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Proceedings Paper

Optical monitoring of spinal cord hemodynamics, a feasibility study
Author(s): Babak Shadgan; Brian K. Kwon; Femke Streijger; Neda Manouchehri; Kitty So; Katelyn Shortt; Peter A. Cripton; Andrew Macnab
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Paper Abstract

Background: After an acute traumatic spinal cord injury (SCI), the spinal cord is subjected to ischemia, hypoxia, and increased hydrostatic pressure which exacerbate further secondary damage and neuronal deficit. The purpose of this pilot study was to explore the use of near infrared spectroscopy (NIRS) for non-invasive and real-time monitoring of these changes within the injured spinal cord in an animal model. NIRS is a non-invasive optical technique that utilizes light in the near infrared spectrum to monitor changes in the concentration of tissue chromophores from which alterations in tissues oxygenation and perfusion can be inferred in real time. Methods: A custom-made miniaturized NIRS sensor was developed to monitor spinal cord hemodynamics and oxygenation noninvasively and in real time simultaneously with invasive, intraparenchymal monitoring in a pig model of SCI. The spinal cord around the T10 injury site was instrumented with intraparenchymal probes inserted directly into the spinal cord to measure oxygen pressure, blood flow, and hydrostatic pressure, and the same region of the spinal cord was monitored with the custom-designed extradural NIRS probe. We investigated how well the extradural NIRS probe detected intraparenchymal changes adjacent to the injury site after alterations in systemic blood pressure, global hypoxia, and traumatic injury generated by a weight-drop contusion. Results: The NIRS sensor successfully identified periods of systemic hypoxia, re-ventilation and changes in spinal cord perfusion and oxygenation during alterations of mean arterial pressure and following spinal cord injury. Conclusion: This pilot study indicates that extradural NIRS monitoring of the spinal cord is feasible as a non-invasive optical method to identify changes in spinal cord hemodynamics and oxygenation in real time. Further development of this technique would allow clinicians to monitor real-time physiologic changes within the injured spinal cord during the acute post-injury period.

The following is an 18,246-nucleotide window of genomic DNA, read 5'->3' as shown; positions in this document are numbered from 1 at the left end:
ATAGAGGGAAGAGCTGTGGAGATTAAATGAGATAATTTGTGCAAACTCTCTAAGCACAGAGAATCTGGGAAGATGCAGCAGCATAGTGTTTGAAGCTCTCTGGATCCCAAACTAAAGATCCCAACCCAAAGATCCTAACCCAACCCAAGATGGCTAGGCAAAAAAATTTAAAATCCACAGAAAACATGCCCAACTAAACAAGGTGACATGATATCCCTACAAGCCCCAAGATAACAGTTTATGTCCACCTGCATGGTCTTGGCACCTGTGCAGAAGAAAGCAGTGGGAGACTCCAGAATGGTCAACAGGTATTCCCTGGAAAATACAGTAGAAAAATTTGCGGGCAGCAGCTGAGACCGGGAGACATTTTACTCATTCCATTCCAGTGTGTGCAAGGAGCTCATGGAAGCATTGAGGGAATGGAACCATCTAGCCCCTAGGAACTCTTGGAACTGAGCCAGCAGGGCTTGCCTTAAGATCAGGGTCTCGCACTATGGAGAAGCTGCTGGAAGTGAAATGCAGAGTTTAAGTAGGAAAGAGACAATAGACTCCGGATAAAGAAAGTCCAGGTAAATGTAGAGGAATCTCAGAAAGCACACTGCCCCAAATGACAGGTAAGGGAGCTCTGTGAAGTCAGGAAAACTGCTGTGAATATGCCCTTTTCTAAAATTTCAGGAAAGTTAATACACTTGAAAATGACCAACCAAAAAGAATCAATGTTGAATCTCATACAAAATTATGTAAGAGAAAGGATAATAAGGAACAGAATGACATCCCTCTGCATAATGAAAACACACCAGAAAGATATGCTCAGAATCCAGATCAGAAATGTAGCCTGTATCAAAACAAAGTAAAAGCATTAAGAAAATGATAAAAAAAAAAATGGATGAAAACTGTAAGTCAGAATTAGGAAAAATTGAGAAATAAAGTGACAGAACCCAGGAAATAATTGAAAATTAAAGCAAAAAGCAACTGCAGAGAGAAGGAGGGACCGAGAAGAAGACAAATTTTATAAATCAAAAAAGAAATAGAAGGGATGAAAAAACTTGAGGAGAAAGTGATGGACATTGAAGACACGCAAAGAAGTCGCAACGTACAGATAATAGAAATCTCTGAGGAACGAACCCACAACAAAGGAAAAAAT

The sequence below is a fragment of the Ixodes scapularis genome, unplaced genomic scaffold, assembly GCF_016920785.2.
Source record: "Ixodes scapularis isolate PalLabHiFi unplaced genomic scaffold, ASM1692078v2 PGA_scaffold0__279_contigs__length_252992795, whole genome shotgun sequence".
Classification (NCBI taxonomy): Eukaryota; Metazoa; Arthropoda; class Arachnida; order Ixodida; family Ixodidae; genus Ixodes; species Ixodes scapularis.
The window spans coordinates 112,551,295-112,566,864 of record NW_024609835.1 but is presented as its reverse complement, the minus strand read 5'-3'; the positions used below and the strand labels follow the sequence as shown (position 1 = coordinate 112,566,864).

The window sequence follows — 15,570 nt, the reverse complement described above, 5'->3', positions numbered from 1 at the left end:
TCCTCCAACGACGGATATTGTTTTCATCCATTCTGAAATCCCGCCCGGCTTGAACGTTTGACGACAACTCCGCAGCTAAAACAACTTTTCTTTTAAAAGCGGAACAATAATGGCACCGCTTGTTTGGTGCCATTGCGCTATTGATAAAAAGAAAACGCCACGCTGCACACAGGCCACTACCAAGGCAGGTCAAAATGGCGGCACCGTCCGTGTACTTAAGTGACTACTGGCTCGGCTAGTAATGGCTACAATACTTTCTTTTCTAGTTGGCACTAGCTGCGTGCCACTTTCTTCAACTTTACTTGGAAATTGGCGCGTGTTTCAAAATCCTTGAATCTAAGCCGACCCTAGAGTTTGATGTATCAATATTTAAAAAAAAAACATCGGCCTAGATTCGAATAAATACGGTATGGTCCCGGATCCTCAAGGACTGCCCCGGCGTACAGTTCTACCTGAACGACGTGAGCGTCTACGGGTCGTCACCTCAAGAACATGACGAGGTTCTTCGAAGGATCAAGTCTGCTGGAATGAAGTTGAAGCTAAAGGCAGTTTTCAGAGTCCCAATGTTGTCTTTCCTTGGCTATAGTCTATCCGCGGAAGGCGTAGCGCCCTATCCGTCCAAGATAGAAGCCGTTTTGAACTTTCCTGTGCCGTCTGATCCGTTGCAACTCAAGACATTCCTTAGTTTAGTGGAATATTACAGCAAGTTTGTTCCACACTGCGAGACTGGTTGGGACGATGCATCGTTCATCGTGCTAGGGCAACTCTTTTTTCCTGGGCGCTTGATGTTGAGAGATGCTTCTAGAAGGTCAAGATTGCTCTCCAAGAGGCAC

Paper Details

Date Published: 17 February 2017
PDF: 9 pages
Proc. SPIE 10072, Optical Diagnostics and Sensing XVII: Toward Point-of-Care Diagnostics, 100720T (17 February 2017); doi: 10.1117/12.2248776
Show Author Affiliations
Babak Shadgan, The Univ. of British Columbia (Canada)
Brian K. Kwon, The Univ. of British Columbia (Canada)
Femke Streijger, The Univ. of British Columbia (Canada)
Neda Manouchehri, The Univ. of British Columbia (Canada)
Kitty So, The Univ. of British Columbia (Canada)
Katelyn Shortt, The Univ. of British Columbia (Canada)
Peter A. Cripton, The Univ. of British Columbia (Canada)
Andrew Macnab, Wallenburg Research Ctr. (South Africa)


Published in SPIE Proceedings Vol. 10072:
Optical Diagnostics and Sensing XVII: Toward Point-of-Care Diagnostics
Gerard L. Coté, Editor(s)

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